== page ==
Quasi-resonantflybackThe two topologies use one low-side MOSFET; the other two topologies require two MOSFETs in a half-bridge configuration. Therefore, at lower power levels, the quasi-resonant flyback is the most cost-effective topology. At higher power levels, the size of the transformer increases and the efficiency and power density decrease, and two zero-voltage switching topologies are often considered.

System design is affected by four factors: input voltage range, output voltage, ease of synchronous rectification, and implementation of leakage inductance.

Figure 2 compares the gain curves of the two topologies.For illustration purposes, we assume that supported inputs are requiredVoltagefor 110V and 220V.for asymmetrichalf bridgetopology, this is not a problem. Under the operating conditions we set, the gains are 0.2 and 0.4 at 220V and 110V, respectively. At 220V, the efficiency is lower because the magnetizing DCcurrentincreases as the duty cycle decreases. For the LLC resonant converter, the maximum gain is 1.2, note that the full load curve is very close to resonance. A gain of 0.6 will result in extremely high frequencies and poor system performance. In conclusion, LLC converters are not suitable for wide operating ranges. With external adjustment of the leakage inductance, the LLC converter can be used in the European input range at the expense of higher magnetizing currents; it works best with a PFC front end.The asymmetric half-bridge structure has a PFC stage at the input, soCircuitCan work over a wide input voltage range.

Figure 2: Gain Curves for Asymmetric Half-Bridge and LLC Converters

For output voltages above 24V, we recommend an LLC resonant converter.high outputdiodeThe voltage causes asymmetric half-bridge converters to be less efficient because diodes with higher voltage ratings have higher forward voltage drops. Below 24V, an asymmetric half-bridge converter is a good choice.Because at this time the output of the LLC convertercapacitanceThe ripple current is much larger, which increases as the output voltage decreases, increasing the cost and size of the solution.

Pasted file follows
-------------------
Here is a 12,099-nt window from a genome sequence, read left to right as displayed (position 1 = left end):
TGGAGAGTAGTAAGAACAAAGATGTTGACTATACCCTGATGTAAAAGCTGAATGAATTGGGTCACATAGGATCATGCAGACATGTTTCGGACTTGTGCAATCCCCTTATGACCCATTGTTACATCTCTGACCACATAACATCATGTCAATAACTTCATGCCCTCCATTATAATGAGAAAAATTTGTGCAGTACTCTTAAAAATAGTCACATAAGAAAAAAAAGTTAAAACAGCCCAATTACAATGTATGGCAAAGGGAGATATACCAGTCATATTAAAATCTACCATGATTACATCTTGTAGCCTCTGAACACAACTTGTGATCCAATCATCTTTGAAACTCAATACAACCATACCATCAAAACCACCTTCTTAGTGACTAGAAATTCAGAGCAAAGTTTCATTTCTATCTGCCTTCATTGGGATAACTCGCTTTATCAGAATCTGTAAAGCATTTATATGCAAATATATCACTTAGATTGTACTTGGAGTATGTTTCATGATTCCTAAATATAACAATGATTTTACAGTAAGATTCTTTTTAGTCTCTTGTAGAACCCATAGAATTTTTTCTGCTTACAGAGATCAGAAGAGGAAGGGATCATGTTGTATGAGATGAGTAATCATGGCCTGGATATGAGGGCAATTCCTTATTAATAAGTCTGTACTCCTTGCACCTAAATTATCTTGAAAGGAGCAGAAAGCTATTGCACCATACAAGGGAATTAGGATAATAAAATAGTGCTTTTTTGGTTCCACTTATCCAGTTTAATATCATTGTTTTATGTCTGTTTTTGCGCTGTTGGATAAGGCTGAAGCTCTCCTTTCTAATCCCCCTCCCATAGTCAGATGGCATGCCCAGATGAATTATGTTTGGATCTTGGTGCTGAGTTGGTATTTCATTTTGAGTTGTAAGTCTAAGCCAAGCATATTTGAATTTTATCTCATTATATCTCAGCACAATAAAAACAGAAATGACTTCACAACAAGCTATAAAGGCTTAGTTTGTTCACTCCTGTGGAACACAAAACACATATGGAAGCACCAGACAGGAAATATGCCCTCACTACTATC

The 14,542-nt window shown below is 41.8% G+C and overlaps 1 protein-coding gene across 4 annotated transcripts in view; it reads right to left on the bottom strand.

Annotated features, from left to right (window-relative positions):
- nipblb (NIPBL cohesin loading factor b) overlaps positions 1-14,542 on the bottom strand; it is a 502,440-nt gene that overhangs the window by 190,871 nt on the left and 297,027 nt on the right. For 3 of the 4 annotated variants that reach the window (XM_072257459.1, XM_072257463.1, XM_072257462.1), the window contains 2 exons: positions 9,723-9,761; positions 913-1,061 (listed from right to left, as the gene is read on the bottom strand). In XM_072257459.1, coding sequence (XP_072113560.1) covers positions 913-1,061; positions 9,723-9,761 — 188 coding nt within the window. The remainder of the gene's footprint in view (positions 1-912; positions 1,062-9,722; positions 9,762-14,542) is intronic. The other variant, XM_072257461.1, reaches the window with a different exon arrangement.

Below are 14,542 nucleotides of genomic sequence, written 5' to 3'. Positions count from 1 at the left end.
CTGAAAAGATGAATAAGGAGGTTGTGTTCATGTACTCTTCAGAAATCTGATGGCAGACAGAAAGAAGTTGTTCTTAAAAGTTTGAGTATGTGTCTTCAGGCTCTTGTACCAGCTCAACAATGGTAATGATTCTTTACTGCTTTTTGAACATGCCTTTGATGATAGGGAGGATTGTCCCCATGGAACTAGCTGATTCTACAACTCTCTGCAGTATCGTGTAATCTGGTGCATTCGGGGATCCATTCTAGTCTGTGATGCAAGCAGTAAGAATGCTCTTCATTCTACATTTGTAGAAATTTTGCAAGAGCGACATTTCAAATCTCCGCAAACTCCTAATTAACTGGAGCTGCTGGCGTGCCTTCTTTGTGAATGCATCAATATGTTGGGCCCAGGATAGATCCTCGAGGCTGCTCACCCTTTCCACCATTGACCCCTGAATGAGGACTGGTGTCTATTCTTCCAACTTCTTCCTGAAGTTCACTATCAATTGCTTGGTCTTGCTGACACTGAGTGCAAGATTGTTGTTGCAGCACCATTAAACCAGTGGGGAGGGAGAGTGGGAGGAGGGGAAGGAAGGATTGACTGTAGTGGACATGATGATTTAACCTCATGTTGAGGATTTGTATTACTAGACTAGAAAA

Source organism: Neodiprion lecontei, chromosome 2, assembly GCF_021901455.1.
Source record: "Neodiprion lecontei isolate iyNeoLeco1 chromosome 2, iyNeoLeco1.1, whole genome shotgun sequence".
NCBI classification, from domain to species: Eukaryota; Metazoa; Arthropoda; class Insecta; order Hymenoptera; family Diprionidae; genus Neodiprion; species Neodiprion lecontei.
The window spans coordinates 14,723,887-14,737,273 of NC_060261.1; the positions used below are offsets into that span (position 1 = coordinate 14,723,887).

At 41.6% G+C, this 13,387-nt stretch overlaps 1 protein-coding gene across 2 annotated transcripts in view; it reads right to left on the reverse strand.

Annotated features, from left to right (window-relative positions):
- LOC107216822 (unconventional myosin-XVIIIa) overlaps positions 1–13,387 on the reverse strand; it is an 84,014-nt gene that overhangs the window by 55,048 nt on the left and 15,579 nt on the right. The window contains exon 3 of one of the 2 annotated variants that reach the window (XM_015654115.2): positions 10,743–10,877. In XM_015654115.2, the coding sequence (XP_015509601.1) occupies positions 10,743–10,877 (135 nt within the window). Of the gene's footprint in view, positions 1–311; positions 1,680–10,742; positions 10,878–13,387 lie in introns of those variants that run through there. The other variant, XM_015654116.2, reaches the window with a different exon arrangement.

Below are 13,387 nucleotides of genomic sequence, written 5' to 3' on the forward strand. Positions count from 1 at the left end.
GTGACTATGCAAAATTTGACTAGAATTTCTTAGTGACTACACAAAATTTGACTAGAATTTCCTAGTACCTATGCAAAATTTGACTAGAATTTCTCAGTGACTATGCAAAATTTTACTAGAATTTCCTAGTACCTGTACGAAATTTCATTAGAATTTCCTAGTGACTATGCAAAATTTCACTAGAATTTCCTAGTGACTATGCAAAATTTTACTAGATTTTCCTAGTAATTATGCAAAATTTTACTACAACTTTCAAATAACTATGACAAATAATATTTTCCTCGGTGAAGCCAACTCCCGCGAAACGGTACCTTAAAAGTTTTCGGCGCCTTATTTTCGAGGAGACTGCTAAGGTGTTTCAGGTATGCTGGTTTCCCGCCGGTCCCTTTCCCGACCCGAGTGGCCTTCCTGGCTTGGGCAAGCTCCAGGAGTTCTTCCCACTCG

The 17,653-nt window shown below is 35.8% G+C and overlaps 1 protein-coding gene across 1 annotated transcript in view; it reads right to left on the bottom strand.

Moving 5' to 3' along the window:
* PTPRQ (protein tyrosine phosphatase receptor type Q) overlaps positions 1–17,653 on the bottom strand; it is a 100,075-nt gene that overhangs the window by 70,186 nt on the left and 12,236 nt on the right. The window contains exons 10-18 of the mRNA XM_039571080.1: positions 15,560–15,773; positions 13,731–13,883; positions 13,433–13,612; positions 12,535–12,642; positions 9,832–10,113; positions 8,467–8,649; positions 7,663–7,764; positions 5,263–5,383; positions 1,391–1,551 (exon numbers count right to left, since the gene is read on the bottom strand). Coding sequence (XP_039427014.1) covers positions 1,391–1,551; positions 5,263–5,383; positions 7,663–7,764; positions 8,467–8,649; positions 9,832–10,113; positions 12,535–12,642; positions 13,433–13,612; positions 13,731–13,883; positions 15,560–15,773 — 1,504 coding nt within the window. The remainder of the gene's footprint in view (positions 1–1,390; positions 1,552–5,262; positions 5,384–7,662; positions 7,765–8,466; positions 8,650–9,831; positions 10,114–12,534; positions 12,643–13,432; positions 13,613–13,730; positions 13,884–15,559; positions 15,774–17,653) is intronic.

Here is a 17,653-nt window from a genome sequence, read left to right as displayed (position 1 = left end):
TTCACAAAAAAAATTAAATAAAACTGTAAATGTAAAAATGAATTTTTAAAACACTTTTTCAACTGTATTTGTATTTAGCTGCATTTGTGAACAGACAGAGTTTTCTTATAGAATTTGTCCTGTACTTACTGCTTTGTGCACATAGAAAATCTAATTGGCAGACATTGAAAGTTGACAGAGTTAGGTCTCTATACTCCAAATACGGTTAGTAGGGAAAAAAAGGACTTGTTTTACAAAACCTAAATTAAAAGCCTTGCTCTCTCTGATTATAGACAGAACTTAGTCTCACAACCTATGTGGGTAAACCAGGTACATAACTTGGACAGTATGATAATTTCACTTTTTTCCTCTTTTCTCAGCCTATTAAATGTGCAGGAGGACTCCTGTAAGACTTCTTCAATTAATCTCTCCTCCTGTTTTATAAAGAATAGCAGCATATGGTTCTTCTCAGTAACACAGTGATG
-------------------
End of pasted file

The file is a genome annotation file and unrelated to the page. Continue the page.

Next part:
Both of the above topologies can use synchronous rectification.For asymmetric half-bridge topologies, this is very simple to implement (see FairchildsemiconductorApplication Note AN-4153).For LLC controllers, a special analog circuit is required to detect incomingMOSFETthe technique is simpler if the switching frequency is limited to the second resonant frequency (100kHz in Figure 2).

Finally, both designs rely on the leakage inductance of the transformer: in LLC converters to control the gain curve (Figure 2); and in asymmetric half-bridge converters to ensure low loadsoft switch. For most applications, we recommend using two separate inductors for this purpose. Leakage inductance is a parameter that is not easy to control in transformers. Furthermore, to achieve an unusual leakage inductance, a non-standard coil bobbin is required, which increases the cost. For an asymmetric half-bridge configuration, if a standard transformer is used, the resonant switching speed is at least 10 times the switching frequency, resulting in higher losses. In conclusion, for LLC converters, it is recommended to use another common ferrite inductor; for asymmetric half-bridge converters, it is recommended to use only one high-frequency ferrite inductor.

Figure 3 shows the circuit schematic of the asymmetric half-bridge converter. The diagram is very similar to the LLC resonant converter with one difference: the LLC resonant converter does not require an output inductor, and the asymmetric half-bridge controller requires frequency setting rather than PWM control.

Figure 3: Asymmetric Half-Bridge Converter Based on FSFA2100

The efficiency of the 192W/24V asymmetric half-bridge converter is around 93%. The AN-4153 360W/12V current doubler version also has a full load efficiency of over 93% at a rated load of 20%-100%.

200W/48V with PFC front end power supplyUnder these conditions, the efficiency of the LLC resonant converter is around 93%. Through synchronous rectification, the efficiency can be increased to 95%-96% at this power stage.